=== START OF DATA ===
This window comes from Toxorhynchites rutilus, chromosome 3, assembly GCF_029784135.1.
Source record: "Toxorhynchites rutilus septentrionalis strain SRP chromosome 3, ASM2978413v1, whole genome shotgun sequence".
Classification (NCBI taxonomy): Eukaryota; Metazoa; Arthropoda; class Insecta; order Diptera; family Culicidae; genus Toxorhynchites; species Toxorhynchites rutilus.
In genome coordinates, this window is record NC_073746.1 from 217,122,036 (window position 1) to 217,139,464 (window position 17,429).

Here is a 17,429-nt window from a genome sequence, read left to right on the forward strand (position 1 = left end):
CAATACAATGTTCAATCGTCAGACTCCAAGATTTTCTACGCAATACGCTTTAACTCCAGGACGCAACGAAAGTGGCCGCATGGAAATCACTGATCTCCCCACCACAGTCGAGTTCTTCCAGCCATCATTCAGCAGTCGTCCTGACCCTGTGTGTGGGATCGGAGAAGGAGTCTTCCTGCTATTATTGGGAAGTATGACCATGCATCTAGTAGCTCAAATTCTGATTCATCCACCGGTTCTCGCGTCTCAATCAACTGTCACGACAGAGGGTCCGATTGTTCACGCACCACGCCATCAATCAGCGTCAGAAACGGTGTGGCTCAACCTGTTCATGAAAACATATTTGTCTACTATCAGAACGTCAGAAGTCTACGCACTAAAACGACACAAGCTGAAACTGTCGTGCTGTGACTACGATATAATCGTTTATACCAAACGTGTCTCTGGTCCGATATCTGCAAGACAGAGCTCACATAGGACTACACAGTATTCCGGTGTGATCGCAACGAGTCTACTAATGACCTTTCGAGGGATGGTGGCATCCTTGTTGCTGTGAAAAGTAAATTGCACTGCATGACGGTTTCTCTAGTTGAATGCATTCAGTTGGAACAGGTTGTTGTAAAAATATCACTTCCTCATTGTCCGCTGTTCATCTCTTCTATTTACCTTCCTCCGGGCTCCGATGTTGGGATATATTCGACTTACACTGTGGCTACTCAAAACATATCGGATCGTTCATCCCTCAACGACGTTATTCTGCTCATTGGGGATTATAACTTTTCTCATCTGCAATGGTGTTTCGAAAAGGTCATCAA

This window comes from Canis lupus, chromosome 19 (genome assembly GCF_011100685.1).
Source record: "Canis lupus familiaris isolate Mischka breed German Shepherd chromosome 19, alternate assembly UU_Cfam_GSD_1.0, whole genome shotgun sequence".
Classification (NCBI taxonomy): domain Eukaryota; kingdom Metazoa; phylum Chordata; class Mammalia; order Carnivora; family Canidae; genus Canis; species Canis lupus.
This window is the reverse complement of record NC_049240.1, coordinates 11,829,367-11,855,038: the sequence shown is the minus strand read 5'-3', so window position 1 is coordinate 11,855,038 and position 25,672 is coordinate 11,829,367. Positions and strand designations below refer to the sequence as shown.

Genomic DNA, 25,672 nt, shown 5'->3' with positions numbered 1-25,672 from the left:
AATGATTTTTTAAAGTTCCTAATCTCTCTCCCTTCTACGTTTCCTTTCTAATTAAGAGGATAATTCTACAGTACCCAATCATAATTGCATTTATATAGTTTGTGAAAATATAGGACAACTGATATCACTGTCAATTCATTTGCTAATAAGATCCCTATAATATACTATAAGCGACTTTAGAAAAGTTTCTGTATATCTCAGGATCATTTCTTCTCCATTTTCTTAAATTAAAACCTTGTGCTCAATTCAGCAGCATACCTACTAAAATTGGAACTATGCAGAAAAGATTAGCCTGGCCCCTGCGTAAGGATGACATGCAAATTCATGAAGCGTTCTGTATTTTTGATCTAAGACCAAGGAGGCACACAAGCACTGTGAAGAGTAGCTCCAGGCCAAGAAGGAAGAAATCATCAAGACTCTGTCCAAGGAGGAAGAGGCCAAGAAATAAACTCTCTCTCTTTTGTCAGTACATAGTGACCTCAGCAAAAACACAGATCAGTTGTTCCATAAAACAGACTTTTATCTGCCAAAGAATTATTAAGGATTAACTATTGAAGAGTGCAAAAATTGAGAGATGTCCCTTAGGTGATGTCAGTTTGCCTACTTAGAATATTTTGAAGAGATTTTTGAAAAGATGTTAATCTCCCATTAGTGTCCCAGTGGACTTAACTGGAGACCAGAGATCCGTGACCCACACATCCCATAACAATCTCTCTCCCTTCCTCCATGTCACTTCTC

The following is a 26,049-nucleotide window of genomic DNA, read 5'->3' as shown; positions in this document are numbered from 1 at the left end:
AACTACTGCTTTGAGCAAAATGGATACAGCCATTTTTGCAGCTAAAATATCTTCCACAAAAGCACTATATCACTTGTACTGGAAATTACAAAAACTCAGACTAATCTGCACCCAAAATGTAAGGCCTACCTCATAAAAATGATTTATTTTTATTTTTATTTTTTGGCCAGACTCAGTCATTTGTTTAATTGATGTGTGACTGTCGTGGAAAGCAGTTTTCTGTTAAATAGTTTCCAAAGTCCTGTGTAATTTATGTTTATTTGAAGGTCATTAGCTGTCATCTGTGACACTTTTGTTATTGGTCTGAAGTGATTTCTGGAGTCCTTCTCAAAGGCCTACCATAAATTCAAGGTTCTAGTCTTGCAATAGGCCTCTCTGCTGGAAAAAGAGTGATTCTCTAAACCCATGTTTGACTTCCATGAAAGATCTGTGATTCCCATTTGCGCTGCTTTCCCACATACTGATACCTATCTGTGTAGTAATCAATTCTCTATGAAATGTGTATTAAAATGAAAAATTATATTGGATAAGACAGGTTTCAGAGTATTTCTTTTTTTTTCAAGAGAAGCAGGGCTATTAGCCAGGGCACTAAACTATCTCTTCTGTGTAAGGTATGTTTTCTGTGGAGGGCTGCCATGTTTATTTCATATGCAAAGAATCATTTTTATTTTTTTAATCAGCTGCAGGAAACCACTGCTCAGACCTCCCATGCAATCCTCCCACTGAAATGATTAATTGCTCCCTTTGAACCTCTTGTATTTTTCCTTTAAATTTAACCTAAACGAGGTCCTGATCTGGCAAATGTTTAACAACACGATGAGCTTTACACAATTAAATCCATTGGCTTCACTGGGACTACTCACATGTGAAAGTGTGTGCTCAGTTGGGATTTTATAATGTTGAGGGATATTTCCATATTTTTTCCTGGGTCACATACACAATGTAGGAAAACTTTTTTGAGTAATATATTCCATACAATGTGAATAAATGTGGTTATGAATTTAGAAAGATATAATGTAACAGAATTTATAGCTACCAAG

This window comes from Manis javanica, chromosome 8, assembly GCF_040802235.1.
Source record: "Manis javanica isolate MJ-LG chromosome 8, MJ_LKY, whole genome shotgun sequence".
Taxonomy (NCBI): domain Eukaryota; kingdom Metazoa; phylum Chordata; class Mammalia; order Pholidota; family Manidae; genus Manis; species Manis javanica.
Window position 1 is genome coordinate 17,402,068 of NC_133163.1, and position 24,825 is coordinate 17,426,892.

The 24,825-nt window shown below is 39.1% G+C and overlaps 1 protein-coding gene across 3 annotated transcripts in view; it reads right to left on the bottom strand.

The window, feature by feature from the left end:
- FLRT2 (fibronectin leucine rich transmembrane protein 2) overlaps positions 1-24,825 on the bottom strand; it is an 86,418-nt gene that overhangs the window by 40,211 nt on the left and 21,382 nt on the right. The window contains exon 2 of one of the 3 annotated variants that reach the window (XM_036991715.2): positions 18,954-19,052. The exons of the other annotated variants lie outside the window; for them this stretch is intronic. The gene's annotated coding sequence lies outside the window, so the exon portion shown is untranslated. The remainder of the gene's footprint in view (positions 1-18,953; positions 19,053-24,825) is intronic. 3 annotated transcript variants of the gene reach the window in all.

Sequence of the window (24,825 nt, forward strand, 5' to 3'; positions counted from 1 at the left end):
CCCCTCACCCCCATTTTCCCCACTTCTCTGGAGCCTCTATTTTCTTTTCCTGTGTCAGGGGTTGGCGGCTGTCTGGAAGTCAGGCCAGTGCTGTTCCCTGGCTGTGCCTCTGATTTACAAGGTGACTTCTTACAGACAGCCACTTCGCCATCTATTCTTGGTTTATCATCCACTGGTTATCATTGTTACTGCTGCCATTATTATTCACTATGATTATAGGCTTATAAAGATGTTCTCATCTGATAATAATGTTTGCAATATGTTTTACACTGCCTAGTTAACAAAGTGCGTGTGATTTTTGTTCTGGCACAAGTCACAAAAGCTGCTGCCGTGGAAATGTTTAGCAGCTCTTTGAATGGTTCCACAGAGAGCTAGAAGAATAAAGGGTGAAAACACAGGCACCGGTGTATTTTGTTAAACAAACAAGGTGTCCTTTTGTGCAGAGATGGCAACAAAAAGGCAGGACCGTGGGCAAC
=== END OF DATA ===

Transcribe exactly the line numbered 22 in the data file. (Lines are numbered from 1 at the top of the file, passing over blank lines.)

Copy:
Sequence of the window (24,825 nt, forward strand, 5' to 3'; positions counted from 1 at the left end):